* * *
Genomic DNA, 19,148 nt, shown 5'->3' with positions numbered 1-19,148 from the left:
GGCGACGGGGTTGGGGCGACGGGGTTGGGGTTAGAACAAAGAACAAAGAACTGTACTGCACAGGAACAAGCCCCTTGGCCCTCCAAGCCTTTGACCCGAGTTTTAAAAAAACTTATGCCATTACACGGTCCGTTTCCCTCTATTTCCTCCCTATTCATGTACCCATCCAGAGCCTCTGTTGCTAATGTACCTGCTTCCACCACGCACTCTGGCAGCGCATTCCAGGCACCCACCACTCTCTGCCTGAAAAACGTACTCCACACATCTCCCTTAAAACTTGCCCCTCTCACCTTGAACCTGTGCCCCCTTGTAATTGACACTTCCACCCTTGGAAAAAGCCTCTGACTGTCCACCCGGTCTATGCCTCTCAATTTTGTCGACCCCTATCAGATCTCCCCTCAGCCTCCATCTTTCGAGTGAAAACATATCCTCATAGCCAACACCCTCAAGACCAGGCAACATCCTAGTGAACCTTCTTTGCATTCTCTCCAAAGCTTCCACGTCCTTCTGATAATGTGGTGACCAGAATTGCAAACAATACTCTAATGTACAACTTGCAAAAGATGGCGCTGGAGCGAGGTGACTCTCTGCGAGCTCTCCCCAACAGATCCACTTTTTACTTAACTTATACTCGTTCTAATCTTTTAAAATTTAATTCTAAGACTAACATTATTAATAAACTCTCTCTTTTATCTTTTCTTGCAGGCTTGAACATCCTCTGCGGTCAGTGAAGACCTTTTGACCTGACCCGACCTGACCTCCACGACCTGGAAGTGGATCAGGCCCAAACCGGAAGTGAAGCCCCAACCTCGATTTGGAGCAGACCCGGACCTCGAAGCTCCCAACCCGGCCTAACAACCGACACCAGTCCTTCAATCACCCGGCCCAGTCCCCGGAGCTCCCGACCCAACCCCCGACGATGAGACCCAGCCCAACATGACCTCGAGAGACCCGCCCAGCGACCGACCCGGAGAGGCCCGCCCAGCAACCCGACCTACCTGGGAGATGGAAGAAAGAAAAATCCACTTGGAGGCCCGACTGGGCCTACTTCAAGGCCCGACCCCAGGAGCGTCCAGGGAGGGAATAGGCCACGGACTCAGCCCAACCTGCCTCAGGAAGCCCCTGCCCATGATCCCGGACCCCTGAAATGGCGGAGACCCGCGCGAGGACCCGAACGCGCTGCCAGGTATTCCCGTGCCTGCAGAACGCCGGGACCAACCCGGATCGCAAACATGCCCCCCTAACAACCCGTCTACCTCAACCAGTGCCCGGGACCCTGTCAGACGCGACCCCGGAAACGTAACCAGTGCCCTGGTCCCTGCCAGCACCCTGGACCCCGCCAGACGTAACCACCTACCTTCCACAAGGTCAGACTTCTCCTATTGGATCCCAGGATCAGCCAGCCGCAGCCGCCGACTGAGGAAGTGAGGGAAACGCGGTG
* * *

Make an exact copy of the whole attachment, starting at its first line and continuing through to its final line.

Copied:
Genomic DNA, 19,148 nt, shown 5'->3' with positions numbered 1-19,148 from the left:
GGCGACGGGGTTGGGGCGACGGGGTTGGGGTTAGAACAAAGAACAAAGAACTGTACTGCACAGGAACAAGCCCCTTGGCCCTCCAAGCCTTTGACCCGAGTTTTAAAAAAACTTATGCCATTACACGGTCCGTTTCCCTCTATTTCCTCCCTATTCATGTACCCATCCAGAGCCTCTGTTGCTAATGTACCTGCTTCCACCACGCACTCTGGCAGCGCATTCCAGGCACCCACCACTCTCTGCCTGAAAAACGTACTCCACACATCTCCCTTAAAACTTGCCCCTCTCACCTTGAACCTGTGCCCCCTTGTAATTGACACTTCCACCCTTGGAAAAAGCCTCTGACTGTCCACCCGGTCTATGCCTCTCAATTTTGTCGACCCCTATCAGATCTCCCCTCAGCCTCCATCTTTCGAGTGAAAACATATCCTCATAGCCAACACCCTCAAGACCAGGCAACATCCTAGTGAACCTTCTTTGCATTCTCTCCAAAGCTTCCACGTCCTTCTGATAATGTGGTGACCAGAATTGCAAACAATACTCTAATGTACAACTTGCAAAAGATGGCGCTGGAGCGAGGTGACTCTCTGCGAGCTCTCCCCAACAGATCCACTTTTTACTTAACTTATACTCGTTCTAATCTTTTAAAATTTAATTCTAAGACTAACATTATTAATAAACTCTCTCTTTTATCTTTTCTTGCAGGCTTGAACATCCTCTGCGGTCAGTGAAGACCTTTTGACCTGACCCGACCTGACCTCCACGACCTGGAAGTGGATCAGGCCCAAACCGGAAGTGAAGCCCCAACCTCGATTTGGAGCAGACCCGGACCTCGAAGCTCCCAACCCGGCCTAACAACCGACACCAGTCCTTCAATCACCCGGCCCAGTCCCCGGAGCTCCCGACCCAACCCCCGACGATGAGACCCAGCCCAACATGACCTCGAGAGACCCGCCCAGCGACCGACCCGGAGAGGCCCGCCCAGCAACCCGACCTACCTGGGAGATGGAAGAAAGAAAAATCCACTTGGAGGCCCGACTGGGCCTACTTCAAGGCCCGACCCCAGGAGCGTCCAGGGAGGGAATAGGCCACGGACTCAGCCCAACCTGCCTCAGGAAGCCCCTGCCCATGATCCCGGACCCCTGAAATGGCGGAGACCCGCGCGAGGACCCGAACGCGCTGCCAGGTATTCCCGTGCCTGCAGAACGCCGGGACCAACCCGGATCGCAAACATGCCCCCCTAACAACCCGTCTACCTCAACCAGTGCCCGGGACCCTGTCAGACGCGACCCCGGAAACGTAACCAGTGCCCTGGTCCCTGCCAGCACCCTGGACCCCGCCAGACGTAACCACCTACCTTCCACAAGGTCAGACTTCTCCTATTGGATCCCAGGATCAGCCAGCCGCAGCCGCCGACTGAGGAAGTGAGGGAAACGCGGTG